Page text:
In recent years, the concept of global citizenship education has become very popular in Western countries, especially in North America and Europe. However, there are different definitions and understandings of global citizenship and hence various models of global citizenship education. Despite some particular differences, these versions share one thing: being aimed at finding a good answer to the big question, “How to build, through education, a better world?” Therefore, global citizenship education is a comprehensive domain, and one of its dominant aspects is helping others. In this regard, I will give a snapshot of Western global citizenship education practices, together with their strengths and limitations, and then explain why Buddhism may add a dimension to contemporary global citizenship education by pointing to the nature of selfhood and thus facilitating a rethinking of the notion of “help.”
The Buddhist community is extremely upset by the inappropriate and disrespectful use of the image of Buddha, The Buddhist community is extremely upset by the inappropriate and disrespectful use of the image of Buddha, in a display at the National Gallery of Victoria (NGV) entitled the 'Eternity-Buddha in Nirvana, the Dying Gaul, Farnese Hercules, Night, Day, Sartyr and Bacchante, Funerary Genius, Achilles, Persian Soldier Fighting, Dancing Faun, Crouching Aphrodite, Narcisse Couché, Othryades the Spartan Dying, the Fall of Icarus, A River, Milo of Croton'. It can also be seen at: https://www.ngv.vic.gov.au/explore/collection/work/131149/
Although this display has been in place for some months, we have only just been made aware of its' existence. We are not usually outspoken, but this display desecrates the image of Buddha by placing images of these mythical images on him and in doing so, showing no apparent regard or respect for Him.
"Buddhism has taken firm roots in Australia during the last few decades, due in part to people migrating to Australia from various Buddhist cultures and their 2nd generation, who either moved to Australia as children or were born there.
9/ This is a question for everyone on the panel:
• What is one hope or aspiration you have for the young people of the world?
• What is one piece of knowledge or wisdom you would like to impart to the world before you depart from this life?
Answer: Firstly, I rejoice in your very important question. Although I should mention that I have many wishes and aspirations for the younger people of the world. As well as many aspects of knowledge and wisdom that I would like to share.
But for the sake of easy reading, I will do as you request and share one aspect for each of the two parts of your question.
I hope and wish that the young people of the world realise that we are all inter-related, all part of one big family. No matter where or how we live, no matter the language we speak or our age. Therefore, we should be kind to each other and encourage others to do likewise.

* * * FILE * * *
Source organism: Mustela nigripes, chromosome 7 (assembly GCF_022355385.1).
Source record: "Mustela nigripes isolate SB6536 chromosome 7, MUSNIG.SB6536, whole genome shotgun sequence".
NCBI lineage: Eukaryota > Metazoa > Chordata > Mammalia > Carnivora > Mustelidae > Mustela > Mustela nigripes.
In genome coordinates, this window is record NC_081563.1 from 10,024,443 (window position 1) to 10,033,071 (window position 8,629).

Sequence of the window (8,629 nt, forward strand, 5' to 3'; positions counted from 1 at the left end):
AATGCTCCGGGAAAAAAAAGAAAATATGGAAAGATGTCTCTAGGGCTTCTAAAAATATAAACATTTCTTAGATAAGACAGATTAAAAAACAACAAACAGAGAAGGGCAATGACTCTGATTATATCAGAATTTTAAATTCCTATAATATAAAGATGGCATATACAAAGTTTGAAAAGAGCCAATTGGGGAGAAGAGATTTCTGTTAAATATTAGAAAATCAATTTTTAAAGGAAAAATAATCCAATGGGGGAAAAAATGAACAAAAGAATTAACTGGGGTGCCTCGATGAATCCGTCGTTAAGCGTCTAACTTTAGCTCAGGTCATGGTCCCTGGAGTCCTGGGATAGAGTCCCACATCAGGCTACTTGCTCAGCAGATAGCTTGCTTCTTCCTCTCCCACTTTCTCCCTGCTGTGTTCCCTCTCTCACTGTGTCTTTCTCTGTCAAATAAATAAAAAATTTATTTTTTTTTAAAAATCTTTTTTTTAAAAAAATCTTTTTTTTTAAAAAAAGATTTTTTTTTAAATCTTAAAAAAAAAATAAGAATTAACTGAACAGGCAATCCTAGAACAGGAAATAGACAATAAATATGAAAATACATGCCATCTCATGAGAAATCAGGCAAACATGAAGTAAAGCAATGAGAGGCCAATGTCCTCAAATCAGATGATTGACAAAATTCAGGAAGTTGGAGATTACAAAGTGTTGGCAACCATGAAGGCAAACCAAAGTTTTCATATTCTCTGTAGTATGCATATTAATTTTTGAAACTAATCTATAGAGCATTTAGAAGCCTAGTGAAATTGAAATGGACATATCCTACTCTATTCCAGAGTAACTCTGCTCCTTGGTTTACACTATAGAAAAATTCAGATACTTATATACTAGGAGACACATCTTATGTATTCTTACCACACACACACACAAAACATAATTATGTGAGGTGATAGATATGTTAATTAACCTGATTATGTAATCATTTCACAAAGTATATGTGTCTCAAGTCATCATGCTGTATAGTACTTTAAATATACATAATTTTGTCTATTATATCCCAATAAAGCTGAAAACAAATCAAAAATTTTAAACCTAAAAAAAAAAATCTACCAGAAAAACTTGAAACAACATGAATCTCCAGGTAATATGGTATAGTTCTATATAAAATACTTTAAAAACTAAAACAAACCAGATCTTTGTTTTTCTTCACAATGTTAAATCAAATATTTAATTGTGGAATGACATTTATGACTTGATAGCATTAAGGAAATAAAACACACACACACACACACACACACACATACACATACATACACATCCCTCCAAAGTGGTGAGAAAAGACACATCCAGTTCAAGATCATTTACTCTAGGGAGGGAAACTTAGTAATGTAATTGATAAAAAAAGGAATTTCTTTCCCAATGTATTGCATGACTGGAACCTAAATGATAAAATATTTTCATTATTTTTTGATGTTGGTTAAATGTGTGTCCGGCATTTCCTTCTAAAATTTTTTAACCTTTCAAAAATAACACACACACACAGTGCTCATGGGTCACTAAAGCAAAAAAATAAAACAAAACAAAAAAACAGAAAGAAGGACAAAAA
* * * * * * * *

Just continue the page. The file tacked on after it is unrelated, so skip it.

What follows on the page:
Furthermore, I hope and wish that the young people of the world realise that we all have the potentia
The Seeker's Glossary of Buddhism
By Sutra Translation Committee of USA/Canada
This is a revised and expanded edition of The Seeker's Glossary of Buddhism. The text is a compendium of excerpts and quotations from some 350 works by monks, nuns, professors, scholars and other laypersons from nine different countries, in their own words or in translation. The editors have merely organized the material, adding a few connecting thoughts of their own for ease in reading.
Recently I was asked why I love Buddhism. So here are 7 answers for why I love, appreciate, respect, study, practise and share the precious Buddha Dharma.
Some answers are short and sweet, while others are in more detail. Of course I could give many more answers and more details, however I've kept it to just 7, for the benefit of easy reading.
Every morning when I read the news, there are so many reports on war and destruction happening all over the world. This sometimes leads me to feel overwhelmed, helpless and somewhat guiltyfor the relatively peaceful life I have. How do Itransform these feelings of sadness, anger and helplessness into something a lot more productive and constructive?
Live Webcasts: Kalachakra from Bodhgaya
His Holiness the Dalai Lama will grant the Kalachakra Empowerment from January 2-14, 2016 from Bodhgaya, Bihar, India. His Holiness will speak in Tibetan with English, Chinese, Vietnamese, Korean, Hindi, Russian and Mongolian translations available.
The English, Chinese and Tibetan channels will carry all of the consecration prayers, ritual dances and sand mandala construction along with the preliminary teachings and Kalachakra Empowerment. The other language channels will only cover the teachings, ritual dances, Kalachakra Empowerment and Long Life Empowerment and Offerings.
1/ How does reincarnation work in Buddhism?
2/ When we pray who do we pray to? And the words we say when praying what do they mean?
3/ Have you ever been in love?
4/ In the future when treating patients how can I use Buddhism to help me?
5/ If good and bad are all relative to a person, let’s say, to a terrorist bomber, what they are doing is a good thing, but to others it is not. So that would mean right and wrong is relative too. So how do we know that something is an ‘absolute’ right thing who says that this is right and that is wrong.
6/ As a practising Buddhist lay person how can I reconcile my desire to be successful/ambitious/career-driven with the Buddhist concept of right livelihood. Sometimes it feels like the pursuit of being successful career-wise is very wordly, driven by materialism. Can I be a decent Buddhist AND a successful career person. Is this possible?